Frankly, it’s easier to believe they can’t find work and then send them down to some government agency to get assistance. But by doing this, it’s usually not long before the ex-felon is back into whatever got them into trouble in the first place, back on the street, and soon enough, back in prison.
In this situation, everybody is off the hook for a while. The pressure to grow up and become responsible is off the felon’s plate for another season. They can tell some new stories of how the system is against them, how society doesn’t care, how they can’t catch a break, and continue on unchanged. The boss that was going to give them a chance doesn’t have to deal with them. The friends who were going to make sure they had transportation and encourage them don’t have to adjust their schedules. The family members who were going to help them out for a couple of months until they got on their feet don’t have to give them money or learn to trust them. The can has been kicked down the road until another time.
But problems put off with no real plan for solving them become worse, not better. In this case, the former felon, now back in prison, will be tempted to believe nothing will ever change. Family, friends, and society in general, also tempted to think the situation hopeless, will be liable to pander, enable, ignore, and keep the cycle going. The felon loses, their family loses, the community loses, society in general loses, and the lie becomes stronger.
The solution is simple. Stop believing the lie, commit to finding a job no matter how long it takes, and then go to work.
To work is a biblical mandate, and having a criminal history is not an excuse to not obey. So, you might ask, “How does one start this new way of thinking?”
The best way is to surrender your life to Jesus Christ and put Him in charge. The greatest and quickest changes in my life began the day I said, “Lord, I’m tired of living life my way. I want to live it your way and on your terms.” Once I prayed this, all I had to do was learn and obey. All I had to do was follow. Surrender to God is not bondage but freedom.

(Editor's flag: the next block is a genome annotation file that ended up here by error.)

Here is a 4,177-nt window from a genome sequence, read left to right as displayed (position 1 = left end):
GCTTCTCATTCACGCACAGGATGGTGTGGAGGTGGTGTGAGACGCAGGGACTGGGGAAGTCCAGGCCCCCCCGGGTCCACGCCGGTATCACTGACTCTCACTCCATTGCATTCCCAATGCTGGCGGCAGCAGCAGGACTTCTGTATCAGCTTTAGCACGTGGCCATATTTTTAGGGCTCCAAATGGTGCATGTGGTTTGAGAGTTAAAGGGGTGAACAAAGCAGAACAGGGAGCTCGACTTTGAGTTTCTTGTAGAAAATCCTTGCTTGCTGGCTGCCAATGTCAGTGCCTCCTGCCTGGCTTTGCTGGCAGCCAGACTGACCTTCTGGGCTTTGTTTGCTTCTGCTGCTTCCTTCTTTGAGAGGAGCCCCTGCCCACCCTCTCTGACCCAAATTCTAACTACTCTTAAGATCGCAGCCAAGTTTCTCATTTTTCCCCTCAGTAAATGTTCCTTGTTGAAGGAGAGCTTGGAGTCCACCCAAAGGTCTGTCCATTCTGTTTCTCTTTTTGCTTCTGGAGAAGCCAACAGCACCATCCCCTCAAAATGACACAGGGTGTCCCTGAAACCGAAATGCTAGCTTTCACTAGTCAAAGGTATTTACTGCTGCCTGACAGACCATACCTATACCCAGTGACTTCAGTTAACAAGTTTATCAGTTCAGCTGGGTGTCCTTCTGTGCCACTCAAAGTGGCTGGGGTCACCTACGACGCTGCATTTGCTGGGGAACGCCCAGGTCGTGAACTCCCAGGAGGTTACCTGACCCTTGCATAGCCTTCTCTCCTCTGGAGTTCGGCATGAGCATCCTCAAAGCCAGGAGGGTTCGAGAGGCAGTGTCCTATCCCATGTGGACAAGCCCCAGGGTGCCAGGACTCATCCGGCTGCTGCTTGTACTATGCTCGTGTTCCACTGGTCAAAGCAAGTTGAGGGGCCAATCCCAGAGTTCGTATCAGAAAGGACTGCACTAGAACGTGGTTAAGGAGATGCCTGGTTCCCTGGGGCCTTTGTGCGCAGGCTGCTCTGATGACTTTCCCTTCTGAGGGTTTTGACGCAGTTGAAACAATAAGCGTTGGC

John 8:31-32 (NLT)
Jesus said to the people who believed in him, “You are truly my disciples if you remain faithful to my teachings. 32 And you will know the truth, and the truth will set you free.”
It does not say, “and the truth will set you free… unless you have a criminal record.”
Philippians 4:19 (NLT)
And this same God who takes care of me will supply all your needs from his glorious riches, which have been given to us in Christ Jesus.
It does not say, “God will supply all your needs… unless you’ve been in prison.”
Philippians 4:13 (NLT)
For I can do everything through Christ, who gives me strength.
It does not say, “I can do everything through Christ… except get a job.”
To those who are reading this who have a criminal record:
You’ve done time in jail or prison. You’ve believed you don’t have a future. You’ve believed you’ll always be at the bottom. You’ve believed you can’t get a decent job, or advance with a company, or own a company. You’ve believed that life has passed you by, that you are a failure, you are stupid, you are a loser.
These are all lies.
You can change your course the moment you surrender to Christ. You can change your course the moment you stop believing the lie. I encourage you to make this decision. You do have a future; you can find work. You are valuable to this life and to the Kingdom of God. The solution is simple. It isn’t easy, but it is simple. I’ve been exactly where you are, I know what to do, I’ve done it, and in the next chapter, I am going to show you how to do it.